“Dates, places and lists of names don’t mean anything to me,” said a friend recently. “It’s why I’ve never had an interest in history class. We had to memorise the raw facts. That was boring. I liked the stories instead without the facts getting in the way.”
“You can do a family tree that way, too—through story instead of raw facts,” I said. “You should still record the facts somewhere, but you can focus on family stories if you want.” I include family stories in my genealogy. They make the people real; it brings them to life though they may have passed on decades ago.
It’s great to know my father was born in 1922, but isn’t it fascinating to know he had two webbed-toes on each foot? He didn’t make much fuss about it, and growing up, we thought it was normal, so it was seldom mentioned. One of the bits of information I added to his biography was that he shared this unique physical characteristic with a grandson. Any family reading this in the future might then realise why this trait appears in other descendants.
My grandmother was a small woman, probably not five feet tall in her prime, but she had a huge heart. One story passed on through the years was that when she was on her way home one day, she met a female friend and somehow the discussion turned to underwear. It was the mid-30s, when the depression hit many families hard and sometimes personal needs came second over the need for basic items such as food.
When Nan learnt this woman had no underwear and couldn’t afford to buy them, she went home and made two pair, delivering them to the woman before the week’s end. She expected and wanted nothing in return. She felt only that every woman needed a pair of underwear.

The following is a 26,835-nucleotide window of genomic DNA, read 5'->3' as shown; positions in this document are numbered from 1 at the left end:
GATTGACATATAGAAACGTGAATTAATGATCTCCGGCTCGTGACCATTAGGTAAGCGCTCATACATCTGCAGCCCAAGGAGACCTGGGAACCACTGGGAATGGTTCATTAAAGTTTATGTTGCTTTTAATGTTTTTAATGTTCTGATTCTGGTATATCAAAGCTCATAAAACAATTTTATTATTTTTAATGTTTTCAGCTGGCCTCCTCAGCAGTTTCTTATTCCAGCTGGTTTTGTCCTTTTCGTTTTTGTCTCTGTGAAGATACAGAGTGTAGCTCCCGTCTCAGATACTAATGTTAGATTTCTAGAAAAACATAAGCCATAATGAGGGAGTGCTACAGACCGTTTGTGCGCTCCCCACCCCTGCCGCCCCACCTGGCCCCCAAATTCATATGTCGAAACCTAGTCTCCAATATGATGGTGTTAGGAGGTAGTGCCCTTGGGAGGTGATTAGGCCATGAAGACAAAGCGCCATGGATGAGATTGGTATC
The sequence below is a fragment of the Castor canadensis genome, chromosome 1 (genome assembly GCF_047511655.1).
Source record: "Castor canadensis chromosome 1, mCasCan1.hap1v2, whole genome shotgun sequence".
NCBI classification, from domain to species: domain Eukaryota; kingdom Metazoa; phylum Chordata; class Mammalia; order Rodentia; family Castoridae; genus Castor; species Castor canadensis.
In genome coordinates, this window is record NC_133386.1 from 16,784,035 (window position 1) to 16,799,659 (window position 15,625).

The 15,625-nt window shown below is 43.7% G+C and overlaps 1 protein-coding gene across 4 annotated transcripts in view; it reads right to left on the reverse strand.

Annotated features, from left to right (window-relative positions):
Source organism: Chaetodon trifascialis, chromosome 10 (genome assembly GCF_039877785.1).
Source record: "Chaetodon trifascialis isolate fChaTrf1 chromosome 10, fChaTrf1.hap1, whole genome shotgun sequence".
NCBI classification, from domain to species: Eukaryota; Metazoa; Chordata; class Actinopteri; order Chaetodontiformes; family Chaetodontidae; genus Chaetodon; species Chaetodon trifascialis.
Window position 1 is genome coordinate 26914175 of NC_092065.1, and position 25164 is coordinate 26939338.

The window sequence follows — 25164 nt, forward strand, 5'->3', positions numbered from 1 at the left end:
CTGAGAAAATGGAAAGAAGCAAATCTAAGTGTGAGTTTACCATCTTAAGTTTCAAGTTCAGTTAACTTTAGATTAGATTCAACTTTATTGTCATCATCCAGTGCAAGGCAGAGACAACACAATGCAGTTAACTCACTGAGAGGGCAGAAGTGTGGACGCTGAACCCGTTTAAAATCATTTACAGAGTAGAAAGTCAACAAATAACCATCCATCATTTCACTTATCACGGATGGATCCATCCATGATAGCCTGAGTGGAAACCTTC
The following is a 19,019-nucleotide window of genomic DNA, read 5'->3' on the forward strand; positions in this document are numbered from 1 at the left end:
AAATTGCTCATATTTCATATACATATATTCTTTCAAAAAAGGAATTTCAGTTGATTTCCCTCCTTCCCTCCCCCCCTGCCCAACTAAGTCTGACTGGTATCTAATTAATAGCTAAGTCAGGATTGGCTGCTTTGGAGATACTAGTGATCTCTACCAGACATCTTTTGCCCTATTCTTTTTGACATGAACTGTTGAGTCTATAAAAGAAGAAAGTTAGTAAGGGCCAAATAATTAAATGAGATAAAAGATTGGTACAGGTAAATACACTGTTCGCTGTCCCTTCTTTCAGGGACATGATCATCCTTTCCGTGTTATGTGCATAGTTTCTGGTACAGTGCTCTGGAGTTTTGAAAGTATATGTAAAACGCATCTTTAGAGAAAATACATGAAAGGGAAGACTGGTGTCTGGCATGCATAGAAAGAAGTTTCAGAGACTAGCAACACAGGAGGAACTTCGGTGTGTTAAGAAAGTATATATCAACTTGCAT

Creating little stories or vignettes of family history can be rewarding. Interesting details—including raw data—are often discovered when stories begin to flow. They trigger memories and renew emotional connections to people, events and places.
Stories are a great way to connect the dots in time for family members. More than once I’ve told my son that if he’d been a girl he’d have worn the name Primadine, after my grandmother. She had died eight months before he was born, around the time I discovered I was pregnant. I also tell him about my Aunt Emily. She passed away the same morning he came into the world. My son has never met these two women, but I hope through telling their stories—connecting them to him—that he will remember them.
Yesterday I watched an interview with Lesley Crewe who talked about her new book Kin. She spoke of how she wanted to preserve her family stories, yet weave them together with fictional characters in Cape Breton. By revisiting these stories and sharing them with other members of her family and the community in which her ancestors lived, she discovered many fascinating facts that might otherwise have been missed if she hadn’t decided to explore genealogy through story.
Diane Lynn Tibert is a writer based in central Nova Scotia. Her alter-ego is Diane Lynn McGyver. Her short story collection Nova Scotia – Life Near Water is enrolled in Kindle Select, and from now until Sunday September 29th (12pm Pacific Time), it is FREE. The regular price is $2.99. Canadian residents can download it here, and those in the United States will find it here. Thank you for your downloads. Everyone counts.